I’m a Fatass

In the past year or so I have lost a grown-ass adult worth of weight after a lifetime of being fat. Yes, lifetime. I was born into a fatass family and I don’t have a single picture of myself over the age of one where I am not a roly poly chubkins. At 14 years old I was officially diagnosed as “obese” by doctors and that fucked me up mentally. I looked just like every other fat person, so I never saw myself as “obese”. In my mind I was just “regular” fat not “obese” fat.
I didn’t have problems running or participating in physical activity. I was a cheerleader for a few years when I was around eight years old, and I could do splits, backbends, and cartwheels when my skinnier counterparts couldn’t. I actually loved playing sports in middle school, and flag football was my favorite. As I became a teenager, I was complimented with “You have such a pretty face.” and “You carry yourself well for a fat girl.” by those of the dick-swinging persuasion. Basically, I didn’t “act like a fat person” as people would tell me as I was growing up.
The problem with being a fat kid that liked being active is that it is assumed that you are going to be bad at whatever the activity is because you’re fat. So, even thought I stole the most flags on the field when I was allowed to play, I was always picked last by the kids and was the one benched by the coaches when there was an odd number of players. Even though I was the only one on the cheerleading team who could cartwheel into a split, I was instructed to teach a skinnier girl to do it so she could be the center focus during the final pyramid at competition. (I was placed as one of two “basees” of the pyramid.)
As I grew up, I internalized the words people would say to me. Maybe I WAS too fat to play sports. Maybe I WAS too fat to be in the school play. Maybe I WAS too fat to go out on dates. If EVERY person I encountered thought I was too fat to do pretty much anything, how could EVERY person be wrong? It was me. I was the common denominator. I was the problem. Eventually, I stopped trying to participate. It was easier to be the fat girl just being fat on the sidelines than it was to be the unwanted fat girl being forced onto the others by authority figures.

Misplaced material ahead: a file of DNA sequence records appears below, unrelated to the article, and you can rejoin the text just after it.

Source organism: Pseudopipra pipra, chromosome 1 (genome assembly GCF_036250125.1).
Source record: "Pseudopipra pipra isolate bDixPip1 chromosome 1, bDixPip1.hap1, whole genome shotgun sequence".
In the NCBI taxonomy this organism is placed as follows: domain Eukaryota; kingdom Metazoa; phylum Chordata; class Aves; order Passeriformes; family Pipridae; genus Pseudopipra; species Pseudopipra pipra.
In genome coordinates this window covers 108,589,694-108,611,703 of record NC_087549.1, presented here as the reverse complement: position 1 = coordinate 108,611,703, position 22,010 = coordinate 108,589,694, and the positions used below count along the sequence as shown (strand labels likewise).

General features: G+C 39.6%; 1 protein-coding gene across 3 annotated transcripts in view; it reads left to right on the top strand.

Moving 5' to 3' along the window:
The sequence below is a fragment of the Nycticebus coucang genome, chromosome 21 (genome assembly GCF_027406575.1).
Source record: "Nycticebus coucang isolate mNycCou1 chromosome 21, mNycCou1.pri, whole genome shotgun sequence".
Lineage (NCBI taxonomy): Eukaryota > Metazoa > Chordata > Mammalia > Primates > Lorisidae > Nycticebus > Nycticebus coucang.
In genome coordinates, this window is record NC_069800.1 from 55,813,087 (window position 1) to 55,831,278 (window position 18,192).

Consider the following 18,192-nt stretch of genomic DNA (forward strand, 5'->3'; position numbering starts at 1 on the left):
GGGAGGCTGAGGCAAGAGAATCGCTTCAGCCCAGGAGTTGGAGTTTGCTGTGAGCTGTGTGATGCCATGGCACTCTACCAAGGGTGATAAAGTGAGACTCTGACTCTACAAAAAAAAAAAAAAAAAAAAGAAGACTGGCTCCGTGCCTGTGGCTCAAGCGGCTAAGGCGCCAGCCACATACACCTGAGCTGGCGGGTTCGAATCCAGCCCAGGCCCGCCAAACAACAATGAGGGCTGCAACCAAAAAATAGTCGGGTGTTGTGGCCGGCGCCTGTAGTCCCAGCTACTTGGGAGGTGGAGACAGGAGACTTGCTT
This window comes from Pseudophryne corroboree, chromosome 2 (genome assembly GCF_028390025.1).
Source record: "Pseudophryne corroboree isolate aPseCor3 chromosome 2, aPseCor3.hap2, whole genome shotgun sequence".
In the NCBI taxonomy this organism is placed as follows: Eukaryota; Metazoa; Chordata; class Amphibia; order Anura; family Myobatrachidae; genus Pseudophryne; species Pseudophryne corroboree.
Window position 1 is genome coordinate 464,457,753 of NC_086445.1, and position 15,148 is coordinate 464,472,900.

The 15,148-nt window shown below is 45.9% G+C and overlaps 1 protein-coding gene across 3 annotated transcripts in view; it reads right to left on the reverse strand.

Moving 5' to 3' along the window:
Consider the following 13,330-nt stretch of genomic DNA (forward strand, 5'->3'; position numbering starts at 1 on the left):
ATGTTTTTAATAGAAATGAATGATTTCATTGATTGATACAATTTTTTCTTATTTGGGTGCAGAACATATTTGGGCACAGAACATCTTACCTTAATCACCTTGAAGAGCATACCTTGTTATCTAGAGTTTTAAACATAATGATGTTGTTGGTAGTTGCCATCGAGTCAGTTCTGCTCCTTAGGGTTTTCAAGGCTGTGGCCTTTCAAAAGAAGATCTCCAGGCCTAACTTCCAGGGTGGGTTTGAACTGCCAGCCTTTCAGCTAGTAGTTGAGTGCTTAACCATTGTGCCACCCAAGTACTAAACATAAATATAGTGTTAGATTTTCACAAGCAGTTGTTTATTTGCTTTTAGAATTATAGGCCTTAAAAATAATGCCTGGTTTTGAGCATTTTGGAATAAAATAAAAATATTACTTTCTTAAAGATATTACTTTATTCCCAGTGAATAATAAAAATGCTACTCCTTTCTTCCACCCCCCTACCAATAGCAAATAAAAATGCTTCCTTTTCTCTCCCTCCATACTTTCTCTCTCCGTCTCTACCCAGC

I have been on some sort of diet and/or exercise regime for the majority of my life. A doctor made me start keeping a food journal at 9 years old to make sure I wasn’t eating more than 1500 calories a day. That went on for a few years. My mom would make me run laps around the house every day. At 13 years old I stopped eating altogether. I had seen on some talk show about anorexia that you could fool people into thinking you were eating by cutting up your food into tiny pieces and pushing it around your plate. If anyone says anything about you not taking a bite, the pieces are small enough to chew in front of them and spit into a napkin when you wipe your mouth without them noticing. My family didn’t notice for over a year until I wound up in the emergency room because I fainted in a grocery store. I had to tell the nurse what I had eaten that day. Nothing. My mom found out that her fatass daughter was trying to lose weight by not eating and I found out what dehydration was like. That’s why I fainted. More doctors appointments were booked as soon as I was discharged. I wondered what was wrong with me. It seemed that no matter what I tried, I was just… fat.
The poorly executed anorexia attempt didn’t help me lose weight, by the way. I lost maybe 10 lbs. by the time it was all said and done. In hindsight, it wasn’t worth it.